Andy and Yvette May write: “Persons who have gone above and beyond in the past year? Yvette and I would like to nominate Judy Hampton. Judy has been the driving force behind the Clinton Creek Estates project for almost a decade. Chair of the Clinton and District Assisted Living Society, Judy has guided her team through years of negotiations with government agencies, with interminable paperwork, and a multi-million-dollar construction project. And now, as we approach the magic day that the first tenants move in, Judy is dealing with staffing and prospective tenants. Always positive, always smiling. That’s our Judy!”
It has been a very long time coming, but the finish line is in sight for Clinton’s supportive housing units. Judy Hampton has been there for every step of the journey over the last decade, and while she acknowledges that the facility will be a great thing for the community, there have been a lot of ups and downs along the road.
“I did it because my mom had to go to Thompson View in Ashcroft,” she says of her decision to pursue a seniors’ living facility in Clinton. “They treated her like family, but I wanted to see something like it in Clinton.
“Government is so far behind in providing facilities for seniors, and I believe that seniors in rural areas especially should have all the necessities in their own communities, where they grew up and where their families are. They worked hard their whole lives, and never had jobs with big paycheques or benefits or pensions, and then they have to go away to another community and have family travel to see them. It’s not right. We should have that in small rural communities.”
Hampton says that it was a grind, dealing with the school district and the provincial government. “Everything took 10 times longer than it should have to get things started and get things done. But if someone tells me I can’t do it, I’ll prove them wrong and I’ll make it happen. The disappointments made me fight harder.”
Just before the provincial election in 2017, the B.C. Liberal government announced that it would be providing $3 million for a 10-unit facility. “That was so exciting, and I thought things were going to happen,” says Hampton. Instead, there was a change in government, and everything came to a halt for three years.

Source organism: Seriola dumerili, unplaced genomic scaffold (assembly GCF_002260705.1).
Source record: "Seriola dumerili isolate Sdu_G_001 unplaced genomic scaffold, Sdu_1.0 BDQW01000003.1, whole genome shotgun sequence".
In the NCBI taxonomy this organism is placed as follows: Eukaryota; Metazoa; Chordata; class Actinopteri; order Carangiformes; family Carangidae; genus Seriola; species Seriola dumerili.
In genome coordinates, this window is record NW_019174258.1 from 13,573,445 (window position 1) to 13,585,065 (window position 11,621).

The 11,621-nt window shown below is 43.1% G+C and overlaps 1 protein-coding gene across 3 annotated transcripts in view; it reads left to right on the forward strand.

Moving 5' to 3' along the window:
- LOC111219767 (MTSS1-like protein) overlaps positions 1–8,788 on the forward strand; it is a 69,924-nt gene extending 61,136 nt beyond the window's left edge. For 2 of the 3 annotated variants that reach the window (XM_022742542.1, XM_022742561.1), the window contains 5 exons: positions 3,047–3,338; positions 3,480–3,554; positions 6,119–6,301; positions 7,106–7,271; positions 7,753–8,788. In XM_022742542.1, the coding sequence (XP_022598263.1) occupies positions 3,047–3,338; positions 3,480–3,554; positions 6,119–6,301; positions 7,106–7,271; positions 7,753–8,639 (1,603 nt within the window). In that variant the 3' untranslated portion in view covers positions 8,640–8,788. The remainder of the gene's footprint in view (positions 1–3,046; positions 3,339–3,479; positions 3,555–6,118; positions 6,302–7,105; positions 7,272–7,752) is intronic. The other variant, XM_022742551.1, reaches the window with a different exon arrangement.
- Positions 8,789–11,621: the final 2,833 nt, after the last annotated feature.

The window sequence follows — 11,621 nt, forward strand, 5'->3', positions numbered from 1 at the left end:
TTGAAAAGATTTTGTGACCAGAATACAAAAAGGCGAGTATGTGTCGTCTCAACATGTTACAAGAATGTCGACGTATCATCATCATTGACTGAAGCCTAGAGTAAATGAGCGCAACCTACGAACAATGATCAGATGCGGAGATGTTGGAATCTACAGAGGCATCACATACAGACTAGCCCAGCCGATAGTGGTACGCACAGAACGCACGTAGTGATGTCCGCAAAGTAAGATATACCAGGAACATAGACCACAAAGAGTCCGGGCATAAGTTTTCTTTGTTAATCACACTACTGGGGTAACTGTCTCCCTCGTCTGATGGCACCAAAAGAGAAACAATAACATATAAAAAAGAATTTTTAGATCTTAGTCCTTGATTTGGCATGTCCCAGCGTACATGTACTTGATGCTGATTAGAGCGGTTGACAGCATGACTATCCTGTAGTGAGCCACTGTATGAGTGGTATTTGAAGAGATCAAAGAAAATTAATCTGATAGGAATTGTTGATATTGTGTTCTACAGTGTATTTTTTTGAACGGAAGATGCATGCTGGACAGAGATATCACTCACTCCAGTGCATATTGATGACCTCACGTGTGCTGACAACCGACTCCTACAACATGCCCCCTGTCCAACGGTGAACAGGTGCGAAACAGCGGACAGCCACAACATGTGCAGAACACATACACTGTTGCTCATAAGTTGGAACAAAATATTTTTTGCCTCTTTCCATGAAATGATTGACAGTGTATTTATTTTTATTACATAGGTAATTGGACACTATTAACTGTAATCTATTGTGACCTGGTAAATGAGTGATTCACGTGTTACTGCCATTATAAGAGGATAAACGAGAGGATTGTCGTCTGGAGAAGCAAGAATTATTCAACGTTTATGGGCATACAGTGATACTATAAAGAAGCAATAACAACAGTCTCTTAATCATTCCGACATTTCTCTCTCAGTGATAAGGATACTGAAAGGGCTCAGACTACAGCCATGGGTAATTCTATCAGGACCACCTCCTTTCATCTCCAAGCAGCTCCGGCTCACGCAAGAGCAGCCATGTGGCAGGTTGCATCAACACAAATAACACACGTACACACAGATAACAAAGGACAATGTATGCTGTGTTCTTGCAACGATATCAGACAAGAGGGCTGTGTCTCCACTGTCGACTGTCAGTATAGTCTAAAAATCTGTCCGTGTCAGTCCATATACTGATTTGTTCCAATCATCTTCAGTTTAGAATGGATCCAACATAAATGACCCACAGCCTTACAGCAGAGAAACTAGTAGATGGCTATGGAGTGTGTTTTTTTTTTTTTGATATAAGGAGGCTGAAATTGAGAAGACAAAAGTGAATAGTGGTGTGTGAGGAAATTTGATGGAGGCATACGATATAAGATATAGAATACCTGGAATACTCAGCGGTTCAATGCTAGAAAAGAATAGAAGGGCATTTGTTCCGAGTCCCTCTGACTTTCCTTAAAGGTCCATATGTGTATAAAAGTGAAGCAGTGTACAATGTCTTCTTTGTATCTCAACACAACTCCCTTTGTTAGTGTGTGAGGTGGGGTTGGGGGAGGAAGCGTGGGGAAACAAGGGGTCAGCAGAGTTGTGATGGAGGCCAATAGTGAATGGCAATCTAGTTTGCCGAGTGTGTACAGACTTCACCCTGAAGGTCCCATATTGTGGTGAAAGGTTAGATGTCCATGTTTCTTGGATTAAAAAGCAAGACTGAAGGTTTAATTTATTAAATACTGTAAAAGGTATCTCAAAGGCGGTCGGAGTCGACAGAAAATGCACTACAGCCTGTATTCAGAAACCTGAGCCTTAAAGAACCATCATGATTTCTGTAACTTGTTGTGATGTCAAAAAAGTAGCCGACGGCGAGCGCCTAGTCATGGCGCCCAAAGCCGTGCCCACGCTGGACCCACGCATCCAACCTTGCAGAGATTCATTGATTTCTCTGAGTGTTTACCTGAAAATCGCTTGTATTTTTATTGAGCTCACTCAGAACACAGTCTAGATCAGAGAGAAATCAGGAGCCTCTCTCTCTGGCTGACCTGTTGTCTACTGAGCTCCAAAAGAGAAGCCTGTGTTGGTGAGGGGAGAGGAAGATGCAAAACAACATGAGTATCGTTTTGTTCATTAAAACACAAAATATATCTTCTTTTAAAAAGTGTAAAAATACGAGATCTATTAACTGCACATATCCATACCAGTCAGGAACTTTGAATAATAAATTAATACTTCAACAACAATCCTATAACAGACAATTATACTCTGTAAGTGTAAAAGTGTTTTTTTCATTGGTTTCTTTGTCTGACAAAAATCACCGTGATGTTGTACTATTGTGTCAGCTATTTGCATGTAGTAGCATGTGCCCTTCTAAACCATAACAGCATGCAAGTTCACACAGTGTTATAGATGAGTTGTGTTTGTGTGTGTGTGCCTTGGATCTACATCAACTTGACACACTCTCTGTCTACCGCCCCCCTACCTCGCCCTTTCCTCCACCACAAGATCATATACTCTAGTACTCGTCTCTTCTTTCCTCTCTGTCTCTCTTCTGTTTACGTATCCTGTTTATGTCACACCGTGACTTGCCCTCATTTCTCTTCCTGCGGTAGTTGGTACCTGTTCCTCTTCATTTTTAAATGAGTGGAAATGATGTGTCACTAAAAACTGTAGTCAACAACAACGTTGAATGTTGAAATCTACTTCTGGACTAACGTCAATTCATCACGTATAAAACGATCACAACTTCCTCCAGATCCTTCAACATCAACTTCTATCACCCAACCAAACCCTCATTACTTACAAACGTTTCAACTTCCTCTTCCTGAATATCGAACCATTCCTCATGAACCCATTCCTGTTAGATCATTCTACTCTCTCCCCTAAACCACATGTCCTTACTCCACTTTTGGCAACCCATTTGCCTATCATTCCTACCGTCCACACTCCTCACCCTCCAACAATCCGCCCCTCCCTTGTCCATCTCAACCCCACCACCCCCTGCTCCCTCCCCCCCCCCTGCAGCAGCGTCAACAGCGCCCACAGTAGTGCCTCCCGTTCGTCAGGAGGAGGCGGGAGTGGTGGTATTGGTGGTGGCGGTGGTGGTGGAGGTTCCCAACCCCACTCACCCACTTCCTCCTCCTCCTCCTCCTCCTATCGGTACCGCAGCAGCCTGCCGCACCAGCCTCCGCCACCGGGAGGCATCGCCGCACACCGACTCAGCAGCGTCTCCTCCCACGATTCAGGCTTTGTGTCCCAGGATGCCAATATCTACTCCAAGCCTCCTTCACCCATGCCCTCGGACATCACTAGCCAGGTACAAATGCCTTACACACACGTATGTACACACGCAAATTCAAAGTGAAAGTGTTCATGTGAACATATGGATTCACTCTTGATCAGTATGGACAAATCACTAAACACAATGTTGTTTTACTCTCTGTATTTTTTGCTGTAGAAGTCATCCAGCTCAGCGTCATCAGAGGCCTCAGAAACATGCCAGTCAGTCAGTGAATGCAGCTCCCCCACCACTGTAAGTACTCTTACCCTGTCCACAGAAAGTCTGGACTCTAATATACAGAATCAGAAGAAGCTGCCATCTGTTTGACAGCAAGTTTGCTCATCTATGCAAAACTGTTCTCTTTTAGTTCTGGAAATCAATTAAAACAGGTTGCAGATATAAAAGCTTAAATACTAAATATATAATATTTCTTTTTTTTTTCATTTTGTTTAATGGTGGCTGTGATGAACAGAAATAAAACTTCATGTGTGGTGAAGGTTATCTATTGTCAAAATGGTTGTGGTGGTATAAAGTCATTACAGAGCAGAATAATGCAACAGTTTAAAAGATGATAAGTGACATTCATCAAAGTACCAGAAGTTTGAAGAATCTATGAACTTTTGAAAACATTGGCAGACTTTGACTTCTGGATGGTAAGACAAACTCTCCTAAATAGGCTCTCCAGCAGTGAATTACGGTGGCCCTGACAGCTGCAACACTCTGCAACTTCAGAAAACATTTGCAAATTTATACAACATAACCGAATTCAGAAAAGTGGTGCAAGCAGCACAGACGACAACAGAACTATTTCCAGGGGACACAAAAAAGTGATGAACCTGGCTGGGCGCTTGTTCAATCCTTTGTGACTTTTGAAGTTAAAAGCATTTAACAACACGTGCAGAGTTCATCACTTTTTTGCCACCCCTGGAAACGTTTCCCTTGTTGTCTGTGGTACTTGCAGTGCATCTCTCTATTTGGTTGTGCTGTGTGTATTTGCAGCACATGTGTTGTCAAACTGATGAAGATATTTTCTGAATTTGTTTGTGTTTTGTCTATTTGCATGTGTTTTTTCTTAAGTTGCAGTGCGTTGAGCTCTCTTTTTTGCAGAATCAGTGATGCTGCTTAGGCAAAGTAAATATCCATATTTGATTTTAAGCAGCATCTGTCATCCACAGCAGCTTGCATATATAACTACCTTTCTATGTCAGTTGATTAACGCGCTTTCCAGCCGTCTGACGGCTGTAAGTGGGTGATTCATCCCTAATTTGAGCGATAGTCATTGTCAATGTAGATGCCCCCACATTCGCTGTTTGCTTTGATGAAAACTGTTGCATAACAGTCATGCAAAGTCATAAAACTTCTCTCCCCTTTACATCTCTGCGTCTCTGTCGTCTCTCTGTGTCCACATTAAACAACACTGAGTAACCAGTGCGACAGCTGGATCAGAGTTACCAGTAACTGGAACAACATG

“We should have been building a year ago, in May. Then we got the okay in September 2020 and were all ready with people on site, and it got cancelled again. So last year was a bit of a nightmare, with ups and downs, but we kept rolling along.”
One of the “ups” was finding that the scope of the project had been changed from 10 to 20 units. Each resident has their own apartment, with cleaning and meals provided.
“They’ll be in a safe site, and the building looks beautiful,” says Hampton. “The crew and contractor have done a tremendous job, and we used as many local area workers as we could get.”
The “hire local” ethos has extended to the staff for the site. “We have most people hired. They all have skill sets that allow them to do more than one job, so that’s how we’re going to make it through. We really lucked out that the people who applied and who we’ve hired so far have that sort of skill set and a willingness to cover what’s needed. That was a terrible worry we had, so we’re very excited.”
Opening day is set for Nov. 1, and Hampton says there is still a lot of work to do.
“The last month has been really busy, and it will get worse until we get people in there. We’ve been working on it for many years, but there’s still a lot of work to do.
“We have a great team,” she continues. “We’ve all worked together for a good 10 years. Zee [Chevalier] has been my right hand man, and I couldn’t have done this without her help.
“It’s a great thing for our community, for employment, and for seniors to have this facility in the community and not have to leave. But the finish line isn’t here until I see the paving done and the siding up and am rolling someone in the door. Until that day comes I won’t know how I’ll feel, but I’ll be glad when we put our first person in there.”